Aluminium – implicated in the development of Alzheimer's disease, higher levels than normal have been observed in the brains of sufferers. Large amounts of aluminium are known to cause muscle and bone pain and weakness, as well as placental weakness. There is no proof that aluminium cookware contributes to overdose. Aluminium is used as an anti-caking agent in white flour, salt and dried milk substitutes. Also in eye makeup moisturisers, face powders and anit-perspirants. Aluminium compounds used in food products are sometimes derived from animal sources according to PETA

Ambergris – a fixative used in perfumery and as a flavouring, derived from the intestines of sperm whales. 14, 3, 47

Amylase – enzymes derived from plants or animals which catalyse the conversion of carbohydrates to sugar. May be prepared from the pancreas of hogs. 1, 3, 75

Anemia – condition where the body has a reduced number of red blood cells. May be caused by iron deficiency, especially for women who require about twice the amount of iron as men. Symptoms include tiredness, dizziness and shortness of breathe 1. Although meat is often posited as the best source of iron, it is present in most fruit and vegetables in conjunction with vitamin C which the body needs to absorb it.

Angora – fur derived from the angora breed of rabbit

Antibiotics – a substance produced by microbes farmed by humans. While antibiotics do control bacterial infections, they are useless against viruses, and are commonly over prescribed. They can also kill intestinal bacteria beneficial to digestion and thus create imbalance in the alimentary tract. Many people believe this can be offset by eating acidophilus yoghurt to restore the good bacteria.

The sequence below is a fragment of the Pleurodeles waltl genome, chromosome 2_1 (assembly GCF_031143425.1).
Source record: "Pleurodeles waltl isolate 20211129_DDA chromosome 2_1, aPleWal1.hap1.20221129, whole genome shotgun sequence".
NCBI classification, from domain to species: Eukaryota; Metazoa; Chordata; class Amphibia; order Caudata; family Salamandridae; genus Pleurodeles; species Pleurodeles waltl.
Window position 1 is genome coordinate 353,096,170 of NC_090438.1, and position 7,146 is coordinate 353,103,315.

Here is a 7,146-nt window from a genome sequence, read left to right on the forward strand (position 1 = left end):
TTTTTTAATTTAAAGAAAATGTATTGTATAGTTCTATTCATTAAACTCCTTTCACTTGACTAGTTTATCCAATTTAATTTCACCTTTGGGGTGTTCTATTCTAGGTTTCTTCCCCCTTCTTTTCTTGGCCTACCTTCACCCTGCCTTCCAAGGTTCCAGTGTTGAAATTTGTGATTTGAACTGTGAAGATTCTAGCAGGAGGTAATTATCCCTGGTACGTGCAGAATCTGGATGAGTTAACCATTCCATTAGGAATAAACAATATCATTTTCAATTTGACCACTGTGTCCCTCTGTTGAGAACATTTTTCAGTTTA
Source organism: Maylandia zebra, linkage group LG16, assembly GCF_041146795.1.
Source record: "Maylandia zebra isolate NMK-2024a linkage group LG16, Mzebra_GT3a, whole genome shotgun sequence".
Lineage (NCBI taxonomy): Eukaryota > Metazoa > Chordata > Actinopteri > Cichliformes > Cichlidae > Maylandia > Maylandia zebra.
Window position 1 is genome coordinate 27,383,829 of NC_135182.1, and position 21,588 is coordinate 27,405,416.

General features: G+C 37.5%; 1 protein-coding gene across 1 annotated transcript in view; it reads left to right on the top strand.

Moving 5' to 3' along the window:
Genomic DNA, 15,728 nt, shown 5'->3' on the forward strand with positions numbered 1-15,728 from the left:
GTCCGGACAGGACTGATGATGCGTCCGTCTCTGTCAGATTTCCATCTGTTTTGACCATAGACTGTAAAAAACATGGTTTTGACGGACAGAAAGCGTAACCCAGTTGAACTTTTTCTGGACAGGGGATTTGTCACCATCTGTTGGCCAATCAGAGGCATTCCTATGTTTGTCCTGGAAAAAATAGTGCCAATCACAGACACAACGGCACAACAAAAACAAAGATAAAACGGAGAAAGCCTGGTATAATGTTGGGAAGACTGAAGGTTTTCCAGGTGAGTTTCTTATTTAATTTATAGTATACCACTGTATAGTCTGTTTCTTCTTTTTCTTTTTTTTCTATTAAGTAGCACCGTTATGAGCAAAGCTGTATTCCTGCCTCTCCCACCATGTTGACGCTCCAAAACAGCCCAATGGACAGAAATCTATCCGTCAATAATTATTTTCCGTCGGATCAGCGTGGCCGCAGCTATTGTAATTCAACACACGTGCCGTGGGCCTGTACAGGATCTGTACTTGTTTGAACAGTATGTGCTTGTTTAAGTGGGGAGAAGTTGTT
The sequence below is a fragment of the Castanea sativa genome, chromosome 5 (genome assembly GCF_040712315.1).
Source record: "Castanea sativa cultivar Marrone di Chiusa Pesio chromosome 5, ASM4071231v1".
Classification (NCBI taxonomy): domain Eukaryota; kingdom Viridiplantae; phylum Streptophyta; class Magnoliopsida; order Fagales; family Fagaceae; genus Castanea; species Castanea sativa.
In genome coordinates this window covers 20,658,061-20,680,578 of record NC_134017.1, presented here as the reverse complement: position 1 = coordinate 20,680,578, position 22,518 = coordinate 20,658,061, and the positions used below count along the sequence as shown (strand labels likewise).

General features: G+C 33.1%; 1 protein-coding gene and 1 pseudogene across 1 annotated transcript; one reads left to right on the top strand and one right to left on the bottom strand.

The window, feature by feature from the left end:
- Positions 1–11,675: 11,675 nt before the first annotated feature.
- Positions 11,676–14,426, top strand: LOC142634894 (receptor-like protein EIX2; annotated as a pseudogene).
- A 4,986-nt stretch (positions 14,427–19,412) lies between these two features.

Anti-oxidants – The process of oxidation contributes to the spoilage of foods. Anti-oxidants ( BHA, BHT, see Additives 320, 321) are commonly added to processed food containing fats to prevent rancidity, Sulphur dioxide is used in the processing of fruits to prevent discoloration. Fruit and Vegetables contain natural anti-oxidants. 1, 3, 48

Arachidonic Acid – occurs in the livers of mammals, used in eczema and rash creams. 14, 3

Aromatic Hydrocarbons – compounds derived from petroleum and coal-tar including benzene, toluene, xylene, styrene, methylnapthalene, phenol and cresol. Used in paints and paint strippers, adhesives, plastics and polystyrene, latex and rubber emulsions, some pharmaceutical and pesticides. All are implicated in triggering cancer and damage to the nervous system. 3, 17, 47 see toxicity, phenol, wood, petrolatum

Asparagine – Amino acid found in asparagus, non-essential, first isolated from sprouting soybeans. 46

Aspartic acid – an amino acid produced within the body from the metabolism of carbohydrates, found in plant and animal proteins. Aspartic acid is abundant in plants, especially in sprouting seeds. In protein, it exists mainly in the form of its amide, asparagine. Can be derived from molasses, or synthesized. 14, 1, 3, 46

Aspartame – A sweetener added to soft drinks, and chewable tablet medications and vitamins. A synthetic combination of aspartic acid and phenylalanine. The Adverse Reaction Monitoring System set up in the US in 1985 has received thousands of complaints , 95% of which are related to aspartame or sulphite preservatives. Aspartame has been blamed mostly for headaches. see also Sulphites. The US FDA sees no problem with aspartame. 13, 47

Aspic – gelatine based jelly

Aspirin – used as a pain killer and blood-thinner for people susceptible to blood clots, initially derived from the bark of a willow-tree, now synthetically produced from salicylic acid. 3